Why STEM Education So Early?

Today’s society increasingly requires skills in science, technology, engineering, and math (STEM). In almost all industries, quantitative skills and basic knowledge in using computers are indispensable. But is it necessary to include STEM in early education? More and more researches and evidence show that it is not only necessary but a practical must for the benefit of both children’s individual development and the growth of our economy as a whole.

Traditionally, parents and caregivers value literacy when educating young children. It needs to be recognized, however, that math and science learning is equally crucial in early childhood development. Scientific inquiry and exploration — the core for math and science — are the foundation for active learning and logical thinking as well. In other words, acquiring STEM-related knowledge early on in childhood sets the cornerstones for one’s intellectual growth. A child who learns how to think from the start of his/her mental development is guaranteed to succeed in whichever field — humanities, social science, or STEM — that he/she chooses to commit to later in life.

On the other hand, early childhood is, a suitable though often neglected, time period for STEM learning. According to the National Association of Child Care Resource and Referral Agencies, the brain is particularly receptive to learning math and logic between the ages of 1 and 4. Young children are naturally curious and inquisitive about the world around them, and what parents and caregivers should do is to provide them with learning environments that can take advantage of their natural inclination to explore.

But you may ask: what counts as a “learning environment?” Don’t you need to first learn letters and words in order to understand Newton’s Laws or computer systems? Dearest’s answer is a definitive “No.” STEM learning is not restricted to the science curriculum at school; it can easily be incorporated into children’s daily life and play, and thus exert an invisible but formative influence on children’s intellectual development. For example, the importance of playing with educational toys is not to be underestimated. When designing architectures for an imaginary city using building blocks, children effectively learn about basics in engineering different materials and structures in the 3-dimensional space. When piecing together puzzles with friends, they naturally practice math and problem-solving skills in a social setting.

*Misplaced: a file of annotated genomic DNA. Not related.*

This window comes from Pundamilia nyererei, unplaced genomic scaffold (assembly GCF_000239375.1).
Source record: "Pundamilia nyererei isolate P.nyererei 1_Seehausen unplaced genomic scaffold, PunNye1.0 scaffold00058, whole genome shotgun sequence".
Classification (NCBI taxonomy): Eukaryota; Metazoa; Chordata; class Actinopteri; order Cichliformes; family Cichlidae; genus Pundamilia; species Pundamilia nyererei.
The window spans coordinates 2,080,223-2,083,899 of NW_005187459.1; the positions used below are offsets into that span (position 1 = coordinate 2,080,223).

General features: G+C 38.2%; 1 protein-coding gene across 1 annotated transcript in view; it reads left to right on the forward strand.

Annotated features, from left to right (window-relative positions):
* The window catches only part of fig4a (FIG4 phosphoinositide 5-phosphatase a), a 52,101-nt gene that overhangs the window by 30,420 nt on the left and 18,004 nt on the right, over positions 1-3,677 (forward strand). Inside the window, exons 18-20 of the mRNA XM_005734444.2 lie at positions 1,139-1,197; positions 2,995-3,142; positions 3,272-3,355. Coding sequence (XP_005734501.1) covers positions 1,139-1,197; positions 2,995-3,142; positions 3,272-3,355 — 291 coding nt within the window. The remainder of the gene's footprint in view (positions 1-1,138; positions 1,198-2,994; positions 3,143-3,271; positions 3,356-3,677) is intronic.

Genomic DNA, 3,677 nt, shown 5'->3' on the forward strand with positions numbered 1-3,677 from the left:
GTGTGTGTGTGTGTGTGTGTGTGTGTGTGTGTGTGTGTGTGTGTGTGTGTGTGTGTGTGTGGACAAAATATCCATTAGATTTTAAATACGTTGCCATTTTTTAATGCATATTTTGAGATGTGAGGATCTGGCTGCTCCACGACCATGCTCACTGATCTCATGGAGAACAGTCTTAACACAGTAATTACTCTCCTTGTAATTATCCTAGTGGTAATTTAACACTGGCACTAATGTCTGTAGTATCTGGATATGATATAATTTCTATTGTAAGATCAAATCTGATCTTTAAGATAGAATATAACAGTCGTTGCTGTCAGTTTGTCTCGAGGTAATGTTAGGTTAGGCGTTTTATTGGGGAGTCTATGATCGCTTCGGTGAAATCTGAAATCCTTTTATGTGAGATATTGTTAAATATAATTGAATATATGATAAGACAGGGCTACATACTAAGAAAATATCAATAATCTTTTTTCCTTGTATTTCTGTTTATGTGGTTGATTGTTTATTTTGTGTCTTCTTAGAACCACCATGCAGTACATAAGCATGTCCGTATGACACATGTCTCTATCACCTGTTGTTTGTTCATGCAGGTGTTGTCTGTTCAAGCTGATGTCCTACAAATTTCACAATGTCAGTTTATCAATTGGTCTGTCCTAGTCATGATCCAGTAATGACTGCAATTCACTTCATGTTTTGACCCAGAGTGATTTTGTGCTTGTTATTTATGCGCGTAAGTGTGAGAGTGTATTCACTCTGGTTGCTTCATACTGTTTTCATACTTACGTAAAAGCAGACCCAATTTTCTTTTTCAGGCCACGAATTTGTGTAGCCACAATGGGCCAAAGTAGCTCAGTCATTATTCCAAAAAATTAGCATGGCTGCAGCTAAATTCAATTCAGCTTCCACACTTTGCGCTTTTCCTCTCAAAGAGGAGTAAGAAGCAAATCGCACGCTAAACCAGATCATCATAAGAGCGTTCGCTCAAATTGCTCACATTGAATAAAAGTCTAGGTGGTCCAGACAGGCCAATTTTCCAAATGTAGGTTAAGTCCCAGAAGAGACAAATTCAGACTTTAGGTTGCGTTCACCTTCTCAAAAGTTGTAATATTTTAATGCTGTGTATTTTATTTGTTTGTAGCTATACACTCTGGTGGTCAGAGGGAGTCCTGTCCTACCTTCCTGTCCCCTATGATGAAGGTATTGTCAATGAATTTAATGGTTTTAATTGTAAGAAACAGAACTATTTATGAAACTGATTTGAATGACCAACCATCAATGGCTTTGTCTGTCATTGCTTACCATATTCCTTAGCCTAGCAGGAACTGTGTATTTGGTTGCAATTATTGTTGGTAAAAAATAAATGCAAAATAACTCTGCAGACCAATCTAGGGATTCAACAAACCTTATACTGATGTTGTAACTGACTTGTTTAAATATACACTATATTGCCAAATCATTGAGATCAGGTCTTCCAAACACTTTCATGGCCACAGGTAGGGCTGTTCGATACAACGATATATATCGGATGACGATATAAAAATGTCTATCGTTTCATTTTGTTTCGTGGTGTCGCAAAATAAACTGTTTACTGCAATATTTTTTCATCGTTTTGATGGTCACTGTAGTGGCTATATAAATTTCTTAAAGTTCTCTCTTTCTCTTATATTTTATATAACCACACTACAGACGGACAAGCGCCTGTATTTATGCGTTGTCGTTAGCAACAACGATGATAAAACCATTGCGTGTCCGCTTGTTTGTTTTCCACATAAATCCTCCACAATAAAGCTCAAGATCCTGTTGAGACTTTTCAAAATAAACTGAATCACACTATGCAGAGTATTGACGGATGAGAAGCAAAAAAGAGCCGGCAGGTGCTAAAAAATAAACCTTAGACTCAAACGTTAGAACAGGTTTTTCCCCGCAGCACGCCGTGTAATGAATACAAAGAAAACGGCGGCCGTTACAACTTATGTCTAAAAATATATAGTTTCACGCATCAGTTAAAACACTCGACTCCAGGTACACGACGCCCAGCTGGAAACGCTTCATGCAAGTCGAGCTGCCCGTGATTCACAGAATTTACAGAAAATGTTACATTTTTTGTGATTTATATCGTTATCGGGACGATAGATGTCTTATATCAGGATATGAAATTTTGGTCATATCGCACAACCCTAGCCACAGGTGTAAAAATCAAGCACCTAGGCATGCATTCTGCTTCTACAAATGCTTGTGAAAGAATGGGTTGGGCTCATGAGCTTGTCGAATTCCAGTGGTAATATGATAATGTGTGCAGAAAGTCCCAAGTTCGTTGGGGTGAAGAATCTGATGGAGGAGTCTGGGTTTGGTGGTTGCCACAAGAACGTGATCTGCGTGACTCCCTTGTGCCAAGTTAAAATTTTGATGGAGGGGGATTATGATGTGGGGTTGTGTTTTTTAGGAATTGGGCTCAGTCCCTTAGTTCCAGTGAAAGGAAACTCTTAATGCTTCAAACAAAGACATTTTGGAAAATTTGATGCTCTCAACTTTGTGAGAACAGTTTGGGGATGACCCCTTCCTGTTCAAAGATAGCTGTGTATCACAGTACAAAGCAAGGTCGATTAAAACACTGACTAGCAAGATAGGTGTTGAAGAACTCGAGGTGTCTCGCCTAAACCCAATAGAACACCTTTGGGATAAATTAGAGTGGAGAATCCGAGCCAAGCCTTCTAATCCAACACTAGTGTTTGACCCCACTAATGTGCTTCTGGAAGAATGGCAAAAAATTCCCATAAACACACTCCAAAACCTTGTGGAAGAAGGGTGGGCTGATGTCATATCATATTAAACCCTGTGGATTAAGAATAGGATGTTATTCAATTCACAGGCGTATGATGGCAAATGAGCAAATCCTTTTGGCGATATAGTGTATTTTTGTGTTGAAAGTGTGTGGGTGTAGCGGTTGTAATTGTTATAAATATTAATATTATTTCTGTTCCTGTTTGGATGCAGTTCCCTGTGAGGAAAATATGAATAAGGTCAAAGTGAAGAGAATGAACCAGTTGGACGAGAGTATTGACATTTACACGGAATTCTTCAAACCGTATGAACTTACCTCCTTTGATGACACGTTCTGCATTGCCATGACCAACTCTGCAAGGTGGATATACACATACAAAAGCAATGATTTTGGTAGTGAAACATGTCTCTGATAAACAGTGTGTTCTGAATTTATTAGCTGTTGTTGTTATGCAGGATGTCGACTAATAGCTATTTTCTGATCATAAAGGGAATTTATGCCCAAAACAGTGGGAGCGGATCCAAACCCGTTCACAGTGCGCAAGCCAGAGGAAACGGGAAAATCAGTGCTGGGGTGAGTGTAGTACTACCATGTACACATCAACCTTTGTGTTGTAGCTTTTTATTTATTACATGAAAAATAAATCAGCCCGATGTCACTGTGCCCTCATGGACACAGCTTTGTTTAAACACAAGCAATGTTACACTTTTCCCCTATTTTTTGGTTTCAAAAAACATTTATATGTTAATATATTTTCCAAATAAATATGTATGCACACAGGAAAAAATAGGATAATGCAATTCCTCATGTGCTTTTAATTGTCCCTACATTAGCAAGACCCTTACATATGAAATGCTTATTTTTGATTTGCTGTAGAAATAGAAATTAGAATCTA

So, in the end, it all comes down to personalizing an early education that can bring the best out of each child. Luckily, you don’t have to be a professional in child education yourself to achieve this goal. Dearest educators specialize in various fields, including STEM. If you want your naturally-born little explorer, scientist, or scholar to realize his/her potentials, book a session at www.dearest.io!



Stanford Center for Education Policy Analysis

Strategies for Children

STEM Education Must Start in Early Childhood

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